The Killer That Stalked New York (1950) - Rotten Tomatoes

The Killer That Stalked New York (1950)

The Killer That Stalked New York





Critic Consensus: No consensus yet.

The Killer That Stalked New York Trailers & Photos

Movie Info

Singer Sheila Bennet (Evelyn Keyes) arrives in New York City by train after a trip to Cuba, carrying a small cache of smuggled diamonds -- what she doesn't know is that she's also carrying a deadly smallpox infection. Her philandering husband (Charles Korvin) isn't too worried about her violent headaches and fever, especially as he is carrying on behind her back with Sheila's younger sister (Dorothy Malone). Sheila's condition worsens, however, and she ends up at a local clinic, where she infects a young girl (Beverly Washburn) who crosses her path. The police and public health authorities get called in after the girl falls ill, and begin desperately trying to find the source of the girl's infection -- meanwhile, Sheila is hiding out from the federal men following her over the diamonds, and also realizes that her husband is trying to cheat her. She tries to confront her sister, and then seeks shelter from her low-life brother Sid (Whit Bissell), who runs a flop-house on skid row. Sheila finally realizes what is happening to her, shooting her way past the doctor (William Bishop) trying to help her -- she may not live long, but she wants to last long enough to catch up with her husband. Meanwhile, the police and the doctor try to reach her in time to find out where she's been and who she's seen and spoken to, before that information dies with her.more
Rating: Unrated
Genre: Drama, Mystery & Suspense, Classics
Directed By:
Written By: Harry J. Essex
In Theaters:
Columbia Pictures


Evelyn Keyes
as Sheila Bennet
Charles Korvin
as Matt Krane
Dorothy Malone
as Alice Lorie
William Bishop
as Dr. Ben Wood
Lola Albright
as Francie Bennet
Barry Kelley
as Johnson
Carl Benton Reid
as Commissioner Ellis
Ludwig Donath
as Dr. Cooper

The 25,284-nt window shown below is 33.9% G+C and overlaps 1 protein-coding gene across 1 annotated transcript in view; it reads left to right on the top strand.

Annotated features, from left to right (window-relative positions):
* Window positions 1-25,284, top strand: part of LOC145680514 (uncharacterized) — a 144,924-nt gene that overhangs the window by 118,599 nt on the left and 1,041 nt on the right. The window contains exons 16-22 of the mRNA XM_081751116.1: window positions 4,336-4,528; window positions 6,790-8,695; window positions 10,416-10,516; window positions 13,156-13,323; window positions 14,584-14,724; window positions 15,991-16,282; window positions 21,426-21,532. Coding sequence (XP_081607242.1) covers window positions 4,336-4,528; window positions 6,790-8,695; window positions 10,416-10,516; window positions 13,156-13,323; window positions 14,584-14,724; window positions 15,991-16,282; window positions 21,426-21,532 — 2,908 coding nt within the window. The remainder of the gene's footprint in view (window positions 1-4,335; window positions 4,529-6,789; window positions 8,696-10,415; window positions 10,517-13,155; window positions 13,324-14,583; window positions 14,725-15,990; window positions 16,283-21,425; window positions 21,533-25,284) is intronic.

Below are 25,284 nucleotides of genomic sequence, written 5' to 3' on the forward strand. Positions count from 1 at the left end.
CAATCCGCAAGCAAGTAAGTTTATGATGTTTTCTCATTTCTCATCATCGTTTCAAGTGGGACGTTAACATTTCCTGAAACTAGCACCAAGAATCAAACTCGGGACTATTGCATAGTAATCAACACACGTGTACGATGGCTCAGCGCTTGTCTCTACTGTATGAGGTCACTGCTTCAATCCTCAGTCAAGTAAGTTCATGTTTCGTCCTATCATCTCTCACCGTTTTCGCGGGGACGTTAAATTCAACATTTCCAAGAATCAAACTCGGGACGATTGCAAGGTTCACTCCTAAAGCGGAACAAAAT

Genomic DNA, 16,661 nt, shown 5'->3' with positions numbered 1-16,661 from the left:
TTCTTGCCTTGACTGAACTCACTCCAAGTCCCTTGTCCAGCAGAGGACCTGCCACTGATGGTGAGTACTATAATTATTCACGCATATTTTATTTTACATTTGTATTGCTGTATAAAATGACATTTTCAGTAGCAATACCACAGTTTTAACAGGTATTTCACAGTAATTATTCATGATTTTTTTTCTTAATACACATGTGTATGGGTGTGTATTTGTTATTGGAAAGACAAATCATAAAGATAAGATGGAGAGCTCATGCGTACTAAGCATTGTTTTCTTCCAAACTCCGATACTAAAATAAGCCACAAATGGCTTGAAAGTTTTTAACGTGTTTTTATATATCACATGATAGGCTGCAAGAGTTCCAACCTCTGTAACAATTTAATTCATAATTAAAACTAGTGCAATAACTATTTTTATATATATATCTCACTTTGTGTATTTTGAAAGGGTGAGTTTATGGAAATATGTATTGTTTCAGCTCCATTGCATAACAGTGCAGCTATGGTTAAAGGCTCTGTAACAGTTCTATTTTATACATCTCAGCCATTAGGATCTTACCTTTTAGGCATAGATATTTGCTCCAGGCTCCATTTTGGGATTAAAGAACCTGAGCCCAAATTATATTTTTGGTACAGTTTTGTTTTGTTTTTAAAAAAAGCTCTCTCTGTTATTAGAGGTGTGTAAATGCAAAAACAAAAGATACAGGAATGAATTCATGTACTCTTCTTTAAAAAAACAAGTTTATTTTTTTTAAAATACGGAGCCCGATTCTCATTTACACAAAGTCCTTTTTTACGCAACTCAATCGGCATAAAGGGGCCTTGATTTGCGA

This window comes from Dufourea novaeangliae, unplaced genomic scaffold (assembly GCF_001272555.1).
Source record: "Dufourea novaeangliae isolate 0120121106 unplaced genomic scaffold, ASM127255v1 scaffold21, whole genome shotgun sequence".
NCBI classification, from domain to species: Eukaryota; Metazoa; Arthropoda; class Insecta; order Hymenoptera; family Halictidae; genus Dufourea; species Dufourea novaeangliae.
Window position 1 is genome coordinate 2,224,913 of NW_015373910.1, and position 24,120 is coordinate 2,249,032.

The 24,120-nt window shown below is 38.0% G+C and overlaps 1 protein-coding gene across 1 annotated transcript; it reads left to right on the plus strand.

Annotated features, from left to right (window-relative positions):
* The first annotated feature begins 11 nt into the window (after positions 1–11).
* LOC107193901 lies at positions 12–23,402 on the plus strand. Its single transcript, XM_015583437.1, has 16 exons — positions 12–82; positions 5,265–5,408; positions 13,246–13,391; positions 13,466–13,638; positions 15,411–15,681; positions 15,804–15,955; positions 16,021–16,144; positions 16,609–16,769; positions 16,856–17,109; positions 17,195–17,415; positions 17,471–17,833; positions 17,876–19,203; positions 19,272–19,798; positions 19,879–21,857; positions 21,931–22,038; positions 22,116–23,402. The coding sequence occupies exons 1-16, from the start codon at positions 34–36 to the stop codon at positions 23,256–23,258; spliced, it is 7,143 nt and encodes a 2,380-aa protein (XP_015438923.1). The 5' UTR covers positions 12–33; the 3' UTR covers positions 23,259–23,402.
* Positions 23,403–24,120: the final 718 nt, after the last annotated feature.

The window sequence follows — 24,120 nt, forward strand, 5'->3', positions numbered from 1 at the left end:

Whit Bissell
as Sid Bennet
Dan Riss
as Skrip
Harry Shannon
as Officer Houlihan
Beverly Washburn
as Welda Kowalski
Celia Lovsky
as Mrs. Kowalski
Peter Virgo
as Joe Dominic
Arthur Space
as Dr. Penner
Don Kohler
as Ted James
Jim Backus
as Willie Dennis
Tommy Ivo
as Jerry
Angela Clarke
as Mrs. Dominic
Show More Cast

News & Interviews for The Killer That Stalked New York

Critic Reviews for The Killer That Stalked New York

All Critics (4) | Top Critics (1)

Unfortunately, the script of Harry Essex, based on a factual magazine piece, has a bad tendency to ramble and to confuse two separate hunts. And the performances of the principal characters, while adequate, have little punch.

Full Review… | September 29, 2007
New York Times
Top Critic

A second-tier film noir of the 1950s

Full Review… | April 5, 2011

... it plays as a kind of low-budget retake on Panic in the Streets and Earl McEvoy spends more time with the officials than with the crooks, who are far more interesting.

Full Review… | February 7, 2010

There's not much in the way of thrills or surprises in this minor film noir.

Full Review… | September 24, 2007
Ozus' World Movie Reviews

Audience Reviews for The Killer That Stalked New York


Overly earnest in the 50's way with Keyes as a modern Typhoid Mary and many scenes really more proclamations than narrative. Still not without its enjoyments including a supporting cast of familiar faces like Connie Gilchrist and Jim Backus.

jay nixon

Super Reviewer


A bombshell blonde returns to the Big Apple from Cuba, smuggling diamonds... and smallpox! It's basically Panic in the Streets, but without the star power, action, or budget. But it does a certain Poverty Row charm to it, and a little bit of style. Evelyn Keyes is pretty good in the lead, helped out by the makeup artist who makes her look more and more ragged as her disease rages on, until she looks like walking death and the film's spectacular climax. Some memorable supporting performances as well, including Jim Backus, Whit Bissell, Connie Gilchrist and Charles Korvin... his European accent amusingly slipping through at times. The movie is over-the-top melodramatic, and has a lot of terrific overblown dialogue and narration. Silly, but a load of fun.

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